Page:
It’s true that implants may have a higher initial cost than other tooth replacement methods; in the long run, however, they may prove more economical. Over time, the cost of repeated dental treatments and periodic replacement of shorter-lived tooth restorations (not to mention lost time and discomfort) can easily exceed the expense of implants.

That’s a lesson John Lydon has learned. “A lot of ill health came from neglecting my teeth,” he told a newspaper reporter. “I felt sick all the time, and I decided to do something about it… I’ve had all kinds of abscesses, jaw surgery. It costs money and is very painful. So Johnny says: ‘Get your brush!’”

We couldn’t agree more. But if brushing isn’t enough, it may be time to consider dental implants. If you would like more information about dental implants, please call our office to schedule a consultation. You can read more in the Dear Doctor magazine articles “Dental Implants” and “Save a Tooth or Get an Implant?

By Philip J. Bauer, DMD & Associates
January 04, 2017
Category: Oral Health
Tags: oral hygiene   brushing   flossing  

Do you want a healthy smile? Then it’s time you followed these helpful tips and became the boss of your own oral health.

Okay, so we know you’ve been brushing and flossing your teeth for a while now. Perhaps you think you know everything there is to knoworal hygiene about caring for your smile, but do you really? You may be surprised how much our Greenwich and Stamford, CT dentist, Dr. Philip Bauer, can teach you about how to effectively give your smile the best clean possible.

Have the Right Tools for the Jobs

Yes, the products you use could determine how clean you get your teeth and gums. Opt for an ADA-approved toothbrush that has soft, rounded bristles. You will want to replace the toothbrush or toothbrush head about every three to four months, or as soon as bristles begin to splay out.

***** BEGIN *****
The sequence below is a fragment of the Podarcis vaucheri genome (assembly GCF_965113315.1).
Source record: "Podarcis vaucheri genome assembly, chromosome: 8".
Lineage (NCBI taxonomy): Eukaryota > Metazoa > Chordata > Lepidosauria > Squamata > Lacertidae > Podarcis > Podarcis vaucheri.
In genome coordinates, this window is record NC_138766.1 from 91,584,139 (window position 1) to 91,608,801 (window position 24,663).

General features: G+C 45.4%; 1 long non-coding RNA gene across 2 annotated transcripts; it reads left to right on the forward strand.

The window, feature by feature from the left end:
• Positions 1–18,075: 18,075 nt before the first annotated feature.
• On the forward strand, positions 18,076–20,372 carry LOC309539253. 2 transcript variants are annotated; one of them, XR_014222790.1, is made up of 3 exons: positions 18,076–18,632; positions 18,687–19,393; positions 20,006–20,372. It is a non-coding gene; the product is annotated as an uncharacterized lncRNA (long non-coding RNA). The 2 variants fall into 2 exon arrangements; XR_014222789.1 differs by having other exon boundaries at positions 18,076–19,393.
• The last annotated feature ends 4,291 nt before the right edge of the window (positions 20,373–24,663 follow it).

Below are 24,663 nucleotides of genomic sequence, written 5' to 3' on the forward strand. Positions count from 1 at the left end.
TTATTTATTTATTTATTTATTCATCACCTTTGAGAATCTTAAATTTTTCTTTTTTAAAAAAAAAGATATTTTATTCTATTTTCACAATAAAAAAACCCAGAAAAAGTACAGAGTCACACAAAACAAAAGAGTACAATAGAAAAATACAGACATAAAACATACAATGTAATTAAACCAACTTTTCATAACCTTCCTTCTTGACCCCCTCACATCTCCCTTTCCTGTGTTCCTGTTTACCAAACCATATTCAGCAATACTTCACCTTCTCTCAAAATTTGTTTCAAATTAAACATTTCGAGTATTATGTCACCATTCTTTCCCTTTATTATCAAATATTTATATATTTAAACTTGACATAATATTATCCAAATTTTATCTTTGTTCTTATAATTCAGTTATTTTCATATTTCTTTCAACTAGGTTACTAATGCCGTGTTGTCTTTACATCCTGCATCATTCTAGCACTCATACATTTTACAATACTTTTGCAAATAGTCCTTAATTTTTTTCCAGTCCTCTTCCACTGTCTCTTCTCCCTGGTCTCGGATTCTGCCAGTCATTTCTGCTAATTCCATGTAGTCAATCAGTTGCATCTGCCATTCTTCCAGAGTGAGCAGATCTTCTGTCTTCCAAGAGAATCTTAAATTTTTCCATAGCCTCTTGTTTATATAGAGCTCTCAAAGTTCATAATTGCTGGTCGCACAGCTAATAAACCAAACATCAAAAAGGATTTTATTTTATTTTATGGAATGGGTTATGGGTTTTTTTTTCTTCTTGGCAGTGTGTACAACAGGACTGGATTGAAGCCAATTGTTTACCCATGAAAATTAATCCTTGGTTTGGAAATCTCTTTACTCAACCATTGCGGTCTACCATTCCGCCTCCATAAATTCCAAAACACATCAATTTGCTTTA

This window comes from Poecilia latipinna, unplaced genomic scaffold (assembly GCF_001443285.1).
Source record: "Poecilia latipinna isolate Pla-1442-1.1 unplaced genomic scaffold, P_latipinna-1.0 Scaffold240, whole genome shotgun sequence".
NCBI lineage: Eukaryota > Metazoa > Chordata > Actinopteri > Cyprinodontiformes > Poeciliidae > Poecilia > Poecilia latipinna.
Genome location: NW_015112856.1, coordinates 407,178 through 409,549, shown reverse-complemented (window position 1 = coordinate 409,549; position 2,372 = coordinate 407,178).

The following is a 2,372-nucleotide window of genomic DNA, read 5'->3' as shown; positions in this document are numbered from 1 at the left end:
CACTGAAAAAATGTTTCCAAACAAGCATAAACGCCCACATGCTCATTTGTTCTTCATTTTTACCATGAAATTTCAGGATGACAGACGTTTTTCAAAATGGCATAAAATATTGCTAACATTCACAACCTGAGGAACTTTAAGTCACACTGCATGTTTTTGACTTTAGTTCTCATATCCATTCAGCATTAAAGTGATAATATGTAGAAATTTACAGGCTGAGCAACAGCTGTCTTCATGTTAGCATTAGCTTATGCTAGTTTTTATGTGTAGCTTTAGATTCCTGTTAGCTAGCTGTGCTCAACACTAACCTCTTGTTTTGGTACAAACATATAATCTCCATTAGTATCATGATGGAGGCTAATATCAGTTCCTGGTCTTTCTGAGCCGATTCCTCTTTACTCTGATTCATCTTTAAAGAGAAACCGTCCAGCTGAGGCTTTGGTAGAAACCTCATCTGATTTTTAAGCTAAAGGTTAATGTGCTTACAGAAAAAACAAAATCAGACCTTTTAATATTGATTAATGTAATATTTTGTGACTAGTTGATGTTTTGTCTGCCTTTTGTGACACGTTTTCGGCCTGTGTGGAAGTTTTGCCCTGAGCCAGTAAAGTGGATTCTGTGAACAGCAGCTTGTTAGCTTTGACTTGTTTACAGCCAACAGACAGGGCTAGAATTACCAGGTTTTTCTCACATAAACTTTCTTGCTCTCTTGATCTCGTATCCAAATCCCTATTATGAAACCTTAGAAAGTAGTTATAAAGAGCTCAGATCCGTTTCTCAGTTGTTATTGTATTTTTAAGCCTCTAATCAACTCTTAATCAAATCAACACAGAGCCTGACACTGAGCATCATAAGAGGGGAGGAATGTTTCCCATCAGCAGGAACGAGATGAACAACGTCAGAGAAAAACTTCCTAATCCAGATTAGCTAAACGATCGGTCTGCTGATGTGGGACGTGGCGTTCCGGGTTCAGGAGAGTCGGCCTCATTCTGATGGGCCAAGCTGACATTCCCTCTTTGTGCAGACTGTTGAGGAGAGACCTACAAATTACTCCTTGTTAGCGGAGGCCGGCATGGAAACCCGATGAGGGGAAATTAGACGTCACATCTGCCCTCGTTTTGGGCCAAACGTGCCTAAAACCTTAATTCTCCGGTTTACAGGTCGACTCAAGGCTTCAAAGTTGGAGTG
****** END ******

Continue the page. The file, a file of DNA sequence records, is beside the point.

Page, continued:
You will also want to use toothpaste that contains fluoride, which can help to promote strong, healthy enamel and even remineralize enamel that has eroded.

Get a Better Clean

When it comes to brushing your teeth our Greenwich and Stamford general dentist gives some helpful techniques that will give you a deep down clean you will notice right away:

  • Place bristles at a 45-degree angle toward the gumline.
  • Remember not to apply too much pressure to your teeth, which can damage enamel.
  • Brush the front surface of your teeth with a circular motion. When it comes to brushing the inside surfaces of your teeth you will want to turn the brush vertically and brush up and down. Make sure you are also brushing along the gumline to remove plaque buildup.
  • It’s always a good idea to watch yourself in the mirror to make sure that you don’t miss a tooth.
  • Remember that your toothbrush is only equipped to brush one or two teeth at the same time so make sure that you are taking your time when it comes to cleaning each one. It should take at least 2 minutes to brush your teeth.
  • The last step should be to brush your tongue to remove nasty bacteria that can lead to bad breath.

Floss for Life

Never be stingy when it comes to how much floss you use. Opt for at least 18 inches of floss and wind it around your middle fingers. Gently glide the floss in between each tooth in a sawing motion. Wrap it around the tooth and make sure that the floss also reaches the gumline. Remember to floss between each tooth (even back teeth) with a new, clean section of floss. If you haven’t flossed in a while you may notice that your gums bleed or are sore. This will go away the more often you floss. You should be flossing at least once a day. The more regularly you floss the better!

Don’t forget that an important component to getting a clean, healthy smile is to also visit our Stamford family dentist twice a year. Turn to Philip J. Bauer, DMD & Associates in Greenwich and Stamford, CT to get the care you need to maintain the very best smile.

Contact Us

Philip J. Bauer, DMD & Associates

Endodontist in Stamford, CT
Philip J. Bauer, DMD & Associates
125 Strawberry Hill Avenue
Stamford, CT 06902
(203) 327-1613
Endodontist in Stamford, CT Call For Pricing Options!

Endodontist in Greenwich, CT
Philip J. Bauer, DMD & Associates
23 Maple Ave
Greenwich, CT 06830
(203) 661-3277
Endodontist in Greenwich, CT Call For Pricing Options!